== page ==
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Supreme Court, Appellate Division, First Department, New York.

Letorria DELANEY, Plaintiff-Appellant, v. FIRST CONCOURSE MANAGEMENT CO., et al., Defendants-Respondents.

Decided: August 10, 2000

ELLERIN, J.P., WALLACH, LERNER and SAXE, JJ. Joel Bossom, for Plaintiff-Appellant. Charles B. Norris, for Defendants-Respondents.

Order, Supreme Court, Bronx County (Kenneth Thompson, Jr., J.), entered April 19, 1999, which granted defendants' motion for summary judgment dismissing the complaint, unanimously reversed on the law, without costs, the motion denied, and the complaint reinstated.

 The facts elicited on the motion for summary judgment indicated that the distance between the steam pipe that caused plaintiff's burns and the rim of the toilet seat was less than a foot and that there were only a few inches between the pipe and the toilet paper holder on the wall to the left of the toilet.   Plaintiff testified that “you can't even sit right on the bathroom seat because [of] the steam.”   Plaintiff's expert stated that the venting valve at the top of the pipe near the ceiling was subject to leaking and dripping. Before the incident took place, plaintiff had complained to Classic Realty, the building manager about the steam and the water dripping down the pipe from the opening in the ceiling.   On the morning she was burned, plaintiff was wiping up the water that had dripped down so that the floor would be dry when she stepped out of the shower.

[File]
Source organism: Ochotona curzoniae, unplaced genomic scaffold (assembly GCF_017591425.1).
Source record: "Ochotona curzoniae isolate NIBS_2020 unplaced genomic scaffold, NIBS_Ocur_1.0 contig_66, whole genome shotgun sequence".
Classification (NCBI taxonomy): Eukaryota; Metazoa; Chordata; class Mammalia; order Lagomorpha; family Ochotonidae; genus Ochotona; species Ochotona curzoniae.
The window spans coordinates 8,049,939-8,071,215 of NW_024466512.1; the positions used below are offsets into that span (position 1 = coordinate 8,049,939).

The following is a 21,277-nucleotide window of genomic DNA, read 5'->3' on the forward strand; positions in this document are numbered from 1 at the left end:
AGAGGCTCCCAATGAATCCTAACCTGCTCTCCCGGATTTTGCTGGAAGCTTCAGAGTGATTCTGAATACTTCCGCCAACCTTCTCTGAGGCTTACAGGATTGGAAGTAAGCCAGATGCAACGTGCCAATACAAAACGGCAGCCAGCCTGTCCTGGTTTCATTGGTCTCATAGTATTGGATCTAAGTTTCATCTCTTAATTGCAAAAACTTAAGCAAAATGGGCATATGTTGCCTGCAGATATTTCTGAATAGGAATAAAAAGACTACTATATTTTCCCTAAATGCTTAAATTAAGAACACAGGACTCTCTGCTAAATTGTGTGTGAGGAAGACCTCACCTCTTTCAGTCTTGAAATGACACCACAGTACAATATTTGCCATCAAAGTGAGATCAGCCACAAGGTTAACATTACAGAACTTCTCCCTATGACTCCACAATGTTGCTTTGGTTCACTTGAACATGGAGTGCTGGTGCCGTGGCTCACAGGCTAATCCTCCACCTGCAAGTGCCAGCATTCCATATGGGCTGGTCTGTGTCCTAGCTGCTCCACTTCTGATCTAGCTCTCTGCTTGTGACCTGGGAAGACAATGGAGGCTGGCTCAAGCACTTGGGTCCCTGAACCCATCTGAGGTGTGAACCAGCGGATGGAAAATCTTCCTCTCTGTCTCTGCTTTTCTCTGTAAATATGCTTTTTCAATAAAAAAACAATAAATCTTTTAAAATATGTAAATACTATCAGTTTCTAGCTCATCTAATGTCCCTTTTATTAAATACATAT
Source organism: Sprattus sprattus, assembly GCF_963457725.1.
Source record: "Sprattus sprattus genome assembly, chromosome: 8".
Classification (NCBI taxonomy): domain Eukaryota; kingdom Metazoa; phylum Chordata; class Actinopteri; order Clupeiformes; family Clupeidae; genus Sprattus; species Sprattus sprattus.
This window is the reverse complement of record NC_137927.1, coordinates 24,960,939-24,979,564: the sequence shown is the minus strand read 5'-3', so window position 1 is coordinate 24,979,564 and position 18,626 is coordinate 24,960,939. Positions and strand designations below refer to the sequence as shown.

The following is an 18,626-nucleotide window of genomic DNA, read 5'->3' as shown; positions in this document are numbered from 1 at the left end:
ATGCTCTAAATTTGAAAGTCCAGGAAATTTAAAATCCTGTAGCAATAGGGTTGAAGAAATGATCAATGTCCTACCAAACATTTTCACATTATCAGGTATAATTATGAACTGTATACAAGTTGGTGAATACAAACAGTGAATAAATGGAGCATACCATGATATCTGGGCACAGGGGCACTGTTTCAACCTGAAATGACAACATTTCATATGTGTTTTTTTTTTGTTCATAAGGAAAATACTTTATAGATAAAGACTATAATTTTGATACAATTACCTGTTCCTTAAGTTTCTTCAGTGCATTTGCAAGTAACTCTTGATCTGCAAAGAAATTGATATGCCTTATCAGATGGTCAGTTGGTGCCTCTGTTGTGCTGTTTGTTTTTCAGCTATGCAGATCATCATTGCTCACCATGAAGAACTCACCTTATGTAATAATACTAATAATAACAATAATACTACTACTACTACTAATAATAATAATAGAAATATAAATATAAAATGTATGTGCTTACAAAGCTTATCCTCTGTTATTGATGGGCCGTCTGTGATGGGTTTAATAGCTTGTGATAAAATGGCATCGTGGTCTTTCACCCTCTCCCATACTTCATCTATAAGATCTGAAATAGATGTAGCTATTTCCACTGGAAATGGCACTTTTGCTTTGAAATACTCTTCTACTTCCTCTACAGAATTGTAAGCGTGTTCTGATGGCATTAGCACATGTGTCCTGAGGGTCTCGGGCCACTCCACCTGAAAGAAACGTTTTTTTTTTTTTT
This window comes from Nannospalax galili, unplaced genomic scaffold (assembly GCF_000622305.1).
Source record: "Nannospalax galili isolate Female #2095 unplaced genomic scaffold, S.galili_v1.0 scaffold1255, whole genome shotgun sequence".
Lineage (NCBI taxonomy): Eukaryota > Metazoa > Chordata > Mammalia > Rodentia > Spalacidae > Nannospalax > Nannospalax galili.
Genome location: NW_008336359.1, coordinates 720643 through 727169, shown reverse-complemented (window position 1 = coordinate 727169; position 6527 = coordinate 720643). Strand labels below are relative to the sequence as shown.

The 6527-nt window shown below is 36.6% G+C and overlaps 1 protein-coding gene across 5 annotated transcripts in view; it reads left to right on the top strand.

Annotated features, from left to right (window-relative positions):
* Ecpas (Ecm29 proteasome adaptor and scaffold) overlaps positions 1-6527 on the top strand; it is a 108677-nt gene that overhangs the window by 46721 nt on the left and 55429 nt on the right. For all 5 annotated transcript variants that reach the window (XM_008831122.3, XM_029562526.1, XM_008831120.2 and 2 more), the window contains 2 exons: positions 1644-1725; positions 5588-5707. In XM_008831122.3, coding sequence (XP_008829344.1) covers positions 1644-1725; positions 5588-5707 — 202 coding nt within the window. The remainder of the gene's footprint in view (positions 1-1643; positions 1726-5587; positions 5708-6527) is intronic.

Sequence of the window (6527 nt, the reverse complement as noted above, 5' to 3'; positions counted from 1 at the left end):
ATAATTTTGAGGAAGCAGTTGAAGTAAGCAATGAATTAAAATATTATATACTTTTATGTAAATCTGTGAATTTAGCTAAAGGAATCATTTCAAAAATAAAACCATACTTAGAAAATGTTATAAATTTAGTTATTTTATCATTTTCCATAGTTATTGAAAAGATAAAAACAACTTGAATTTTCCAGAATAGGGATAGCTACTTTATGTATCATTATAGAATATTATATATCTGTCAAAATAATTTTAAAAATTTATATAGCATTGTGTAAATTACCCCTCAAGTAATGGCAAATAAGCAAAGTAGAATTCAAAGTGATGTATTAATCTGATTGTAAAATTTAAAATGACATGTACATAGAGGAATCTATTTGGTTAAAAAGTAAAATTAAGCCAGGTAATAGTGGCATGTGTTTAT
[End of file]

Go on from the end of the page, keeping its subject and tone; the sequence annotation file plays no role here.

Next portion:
Defendants need not have foreseen that plaintiff would have a seizure and lose consciousness.   A jury could conclude that the “foreseeable, normal and natural result” of the risk created by defendants was the injury of a tenant from contact with the unprotected steam pipe (Derdiarian v. Felix Contracting Corp., 51 N.Y.2d 308, 316, 434 N.Y.S.2d 166, 414 N.E.2d 666 [“The precise manner of the event need not be anticipated.”] ).   In view of the foreseeability of accidental contact with the steam pipe, plaintiff should be permitted to show that her injuries were the foreseeable consequence of defendants' conduct.